After Ola buys Foodpanda, Swiggy acquires Scootsy, smaller start-ups in India face big threats
The last few months have been ripe with unicorns and big start-ups acquiring smaller rivals or ventures in allied sectors. Ride-hailing app Ola acquired food delivery start-up Foodpanda. Food delivery start-up Swiggy acquired on-demand delivery start-up Scootsy for $7.3 million.
The last few months have been ripe with unicorns and big start-ups acquiring smaller rivals or ventures in allied sectors. Ride-hailing app Ola acquired food delivery start-up Foodpanda. Food delivery start-up Swiggy acquired on-demand delivery start-up Scootsy for $7.3 million. Budget hotels marketplace OYO bought out IoT start-up AblePlus and Chennai-based service apartment Novascotia Boutique Homes. While, more recently, online restaurant discovery and delivery platform Zomato acquired TongueStun Food, an aggregator of restaurants and caterers for workplaces for $18 million. These acquisitions speak of the changing dynamics of the start-up ecosystem in the country.
Experts point out that promising new ventures will gradually find it difficult to sustain and thrive on their own, without being acquired by bigger players.
“There is space (for smaller start-ups), for those who have sustainable business models with right unit economics as a base minimum,” says Pankaj Karna, founder and MD, Maple Capital Advisors. But he explains that in the emerging landscape, where only a few are getting the real big funding required to scale, acquisitions are extremely important for start-ups, “especially those that have raised initial funding from an investor exit and perhaps founder growth avenue perspective.”
According to Sidharth Rao, co-founder and CEO, Dentsu Webchutney, the heightened acquisition activity is the outcome of funding returning to the sector, especially for the big start-up guns. “This year till now, players like Zomato and Swiggy have raised close to $500 million in funding. Add to that the newfound ambition of giants like Ola to play in their turf. The result of this is that consolidation is happening as the big boys need more growth and the smaller ones are looking to exit.”
Experts say smaller start-ups are increasingly looking at the exit option since, over time, it becomes tough to survive and scale up in a highly competitive environment that is driven by big unicorns. If you feel you can’t survive the competition, then it is better to join someone bigger operating in the same field, says Girish Shivani, executive director, YourNest, an early stage fund house.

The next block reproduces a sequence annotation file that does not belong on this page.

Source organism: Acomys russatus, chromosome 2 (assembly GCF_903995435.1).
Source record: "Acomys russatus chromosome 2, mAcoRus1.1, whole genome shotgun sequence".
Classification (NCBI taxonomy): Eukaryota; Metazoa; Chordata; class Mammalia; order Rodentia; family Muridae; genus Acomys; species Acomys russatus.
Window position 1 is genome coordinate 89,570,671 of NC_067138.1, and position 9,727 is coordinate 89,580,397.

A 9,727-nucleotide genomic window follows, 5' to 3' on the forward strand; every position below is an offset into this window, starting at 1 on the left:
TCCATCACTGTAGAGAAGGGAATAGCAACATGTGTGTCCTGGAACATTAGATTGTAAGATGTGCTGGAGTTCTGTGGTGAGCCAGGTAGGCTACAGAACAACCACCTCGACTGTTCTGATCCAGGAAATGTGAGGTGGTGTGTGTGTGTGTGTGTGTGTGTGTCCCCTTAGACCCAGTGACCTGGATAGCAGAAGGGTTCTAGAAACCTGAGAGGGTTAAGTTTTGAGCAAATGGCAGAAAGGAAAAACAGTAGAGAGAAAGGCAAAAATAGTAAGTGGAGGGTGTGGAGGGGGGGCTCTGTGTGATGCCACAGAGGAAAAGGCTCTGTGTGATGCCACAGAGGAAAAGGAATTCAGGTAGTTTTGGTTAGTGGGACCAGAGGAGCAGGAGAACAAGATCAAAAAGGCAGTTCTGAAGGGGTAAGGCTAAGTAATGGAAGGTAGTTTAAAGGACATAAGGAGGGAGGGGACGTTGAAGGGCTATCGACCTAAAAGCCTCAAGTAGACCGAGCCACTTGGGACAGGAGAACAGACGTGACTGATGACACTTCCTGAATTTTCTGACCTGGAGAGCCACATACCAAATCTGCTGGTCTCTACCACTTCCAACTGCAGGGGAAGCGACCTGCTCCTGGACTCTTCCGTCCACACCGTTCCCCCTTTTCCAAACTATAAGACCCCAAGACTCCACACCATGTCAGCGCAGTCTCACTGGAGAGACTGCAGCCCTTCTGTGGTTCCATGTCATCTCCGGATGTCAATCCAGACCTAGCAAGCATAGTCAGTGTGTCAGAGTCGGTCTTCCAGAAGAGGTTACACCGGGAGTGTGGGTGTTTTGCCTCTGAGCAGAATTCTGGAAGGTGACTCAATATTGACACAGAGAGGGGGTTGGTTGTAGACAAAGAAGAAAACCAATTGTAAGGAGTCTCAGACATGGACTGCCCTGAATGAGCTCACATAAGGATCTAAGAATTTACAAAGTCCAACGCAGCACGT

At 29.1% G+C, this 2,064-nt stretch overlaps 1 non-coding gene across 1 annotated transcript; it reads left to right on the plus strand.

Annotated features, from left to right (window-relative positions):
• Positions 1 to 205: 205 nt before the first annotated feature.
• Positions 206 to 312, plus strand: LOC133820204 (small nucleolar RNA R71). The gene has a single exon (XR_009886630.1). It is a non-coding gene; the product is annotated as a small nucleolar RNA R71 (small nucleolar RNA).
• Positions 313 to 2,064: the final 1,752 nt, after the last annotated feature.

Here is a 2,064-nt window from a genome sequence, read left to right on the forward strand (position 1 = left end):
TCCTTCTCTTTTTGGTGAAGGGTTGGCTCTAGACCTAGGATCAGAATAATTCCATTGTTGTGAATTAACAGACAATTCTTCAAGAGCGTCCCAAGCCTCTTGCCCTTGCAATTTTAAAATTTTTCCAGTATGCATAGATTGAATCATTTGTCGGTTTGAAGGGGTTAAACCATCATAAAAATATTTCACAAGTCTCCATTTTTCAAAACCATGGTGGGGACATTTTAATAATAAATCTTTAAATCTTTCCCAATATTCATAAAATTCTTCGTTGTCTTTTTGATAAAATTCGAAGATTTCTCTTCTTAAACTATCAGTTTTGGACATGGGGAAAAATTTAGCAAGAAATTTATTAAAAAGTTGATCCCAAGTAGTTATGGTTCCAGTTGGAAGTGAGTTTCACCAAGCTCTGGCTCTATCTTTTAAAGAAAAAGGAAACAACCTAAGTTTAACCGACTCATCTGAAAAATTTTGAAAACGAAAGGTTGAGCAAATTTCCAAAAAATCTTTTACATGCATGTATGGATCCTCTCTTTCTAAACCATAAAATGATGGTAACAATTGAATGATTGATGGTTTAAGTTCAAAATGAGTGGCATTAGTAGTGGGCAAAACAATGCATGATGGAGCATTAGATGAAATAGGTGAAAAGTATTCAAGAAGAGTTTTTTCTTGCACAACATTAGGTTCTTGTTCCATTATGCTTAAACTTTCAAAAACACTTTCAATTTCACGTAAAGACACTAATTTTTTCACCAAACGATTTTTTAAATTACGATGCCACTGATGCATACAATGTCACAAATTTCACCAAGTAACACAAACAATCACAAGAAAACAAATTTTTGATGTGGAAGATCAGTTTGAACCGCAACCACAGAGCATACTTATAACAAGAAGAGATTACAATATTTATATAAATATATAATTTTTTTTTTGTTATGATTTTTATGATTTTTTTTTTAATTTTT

According to Nandu R Kumar, CEO of management consulting firm Spice Route Business, an exit through an IPO is tough in the Indian ecosystem, which puts acquisitions as an important exit route for start-up founders and investors. “Start-ups which do not have a definite path towards getting profitable may see acquisitions as an attractive option.”
Shivani says any stable market would typically consist of a few big players controlling a bigger share of the market, with numerous smaller companies retaining a smaller chunk. “In such a market, it is tough for smaller companies to grow unless the total market increases, so acquisitions are inevitable. It is a route for bigger ones to acquire the smaller ones and steepen their growth trajectory.”
“Moreover, being a part of a bigger picture or availing synergies, the smaller start-ups would aspire to be strategically acquired by internet giants to ensure future success. For example, Facebook’s acquisition of Oculus, which allows the social network giant to enter into the VR business, with Oculus providing the technical expertise is a win-win situation for both.” Shivani adds that it is clear that investors will be more open towards consolidation as a survival strategy instead of a shutdown due to lack of funding and inability to live up to competition. “In fact, for any start-up looking for VC money, an acquisition by a bigger rival could be a much desirable option.”
Agrees Rao who believes that acquisitions are now a viable alternative for founders and investors in case they believe that the start-up is burning loads of cash or is straying from what the investors bought into initially. “Big acquisitions are happening and larger companies are paying the market price for start-ups.”
Source: DNA Money